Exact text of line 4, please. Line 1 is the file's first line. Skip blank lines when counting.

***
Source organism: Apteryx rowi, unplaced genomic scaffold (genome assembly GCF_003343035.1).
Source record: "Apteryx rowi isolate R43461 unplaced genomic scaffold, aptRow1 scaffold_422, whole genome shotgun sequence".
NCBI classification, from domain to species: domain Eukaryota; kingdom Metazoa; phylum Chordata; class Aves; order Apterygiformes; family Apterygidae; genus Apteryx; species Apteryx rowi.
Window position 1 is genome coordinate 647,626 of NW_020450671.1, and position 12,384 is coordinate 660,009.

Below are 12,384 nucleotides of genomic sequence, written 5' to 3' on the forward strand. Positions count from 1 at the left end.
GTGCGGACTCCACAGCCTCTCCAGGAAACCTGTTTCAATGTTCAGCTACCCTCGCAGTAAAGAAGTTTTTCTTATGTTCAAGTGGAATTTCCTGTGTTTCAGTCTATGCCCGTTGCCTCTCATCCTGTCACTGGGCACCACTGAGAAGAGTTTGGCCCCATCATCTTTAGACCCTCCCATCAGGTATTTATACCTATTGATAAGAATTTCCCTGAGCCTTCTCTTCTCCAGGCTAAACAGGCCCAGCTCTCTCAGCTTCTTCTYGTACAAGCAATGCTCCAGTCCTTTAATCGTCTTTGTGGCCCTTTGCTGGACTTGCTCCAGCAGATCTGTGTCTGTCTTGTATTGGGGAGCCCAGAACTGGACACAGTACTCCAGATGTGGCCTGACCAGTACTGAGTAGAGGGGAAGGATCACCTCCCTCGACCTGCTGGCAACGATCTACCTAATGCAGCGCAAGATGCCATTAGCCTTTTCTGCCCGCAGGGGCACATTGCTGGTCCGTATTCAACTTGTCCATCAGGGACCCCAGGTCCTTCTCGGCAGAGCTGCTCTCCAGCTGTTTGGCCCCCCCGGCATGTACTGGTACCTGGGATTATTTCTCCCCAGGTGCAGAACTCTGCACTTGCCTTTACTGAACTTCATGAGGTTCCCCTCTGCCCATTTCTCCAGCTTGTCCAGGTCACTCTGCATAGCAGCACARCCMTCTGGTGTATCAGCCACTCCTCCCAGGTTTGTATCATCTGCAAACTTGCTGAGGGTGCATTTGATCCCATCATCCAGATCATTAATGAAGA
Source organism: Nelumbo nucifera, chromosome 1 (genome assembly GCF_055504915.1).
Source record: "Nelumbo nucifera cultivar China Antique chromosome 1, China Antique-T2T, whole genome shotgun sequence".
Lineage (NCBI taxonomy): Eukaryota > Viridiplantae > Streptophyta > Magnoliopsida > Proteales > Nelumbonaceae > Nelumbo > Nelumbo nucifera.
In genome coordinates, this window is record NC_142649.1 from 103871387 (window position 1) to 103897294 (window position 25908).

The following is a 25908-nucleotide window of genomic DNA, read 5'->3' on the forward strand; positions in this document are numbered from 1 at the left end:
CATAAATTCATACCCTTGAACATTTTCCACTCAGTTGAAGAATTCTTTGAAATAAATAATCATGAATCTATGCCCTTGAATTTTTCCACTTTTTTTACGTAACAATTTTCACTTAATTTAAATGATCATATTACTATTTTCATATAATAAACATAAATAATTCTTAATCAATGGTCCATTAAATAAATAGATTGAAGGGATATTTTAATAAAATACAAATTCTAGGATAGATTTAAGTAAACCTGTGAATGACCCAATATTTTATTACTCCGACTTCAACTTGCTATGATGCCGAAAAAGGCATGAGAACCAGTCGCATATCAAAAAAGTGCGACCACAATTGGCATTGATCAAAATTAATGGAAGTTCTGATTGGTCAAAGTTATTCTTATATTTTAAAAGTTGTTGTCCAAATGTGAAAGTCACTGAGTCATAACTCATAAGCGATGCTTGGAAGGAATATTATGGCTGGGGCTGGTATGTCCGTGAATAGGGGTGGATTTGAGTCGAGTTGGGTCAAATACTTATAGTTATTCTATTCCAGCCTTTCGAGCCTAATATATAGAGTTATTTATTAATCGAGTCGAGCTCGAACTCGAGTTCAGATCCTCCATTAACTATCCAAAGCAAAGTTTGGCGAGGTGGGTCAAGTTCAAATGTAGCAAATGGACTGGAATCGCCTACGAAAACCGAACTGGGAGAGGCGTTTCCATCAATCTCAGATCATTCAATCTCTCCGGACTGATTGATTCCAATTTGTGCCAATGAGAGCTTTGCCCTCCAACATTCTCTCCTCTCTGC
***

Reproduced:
Window position 1 is genome coordinate 647,626 of NW_020450671.1, and position 12,384 is coordinate 660,009.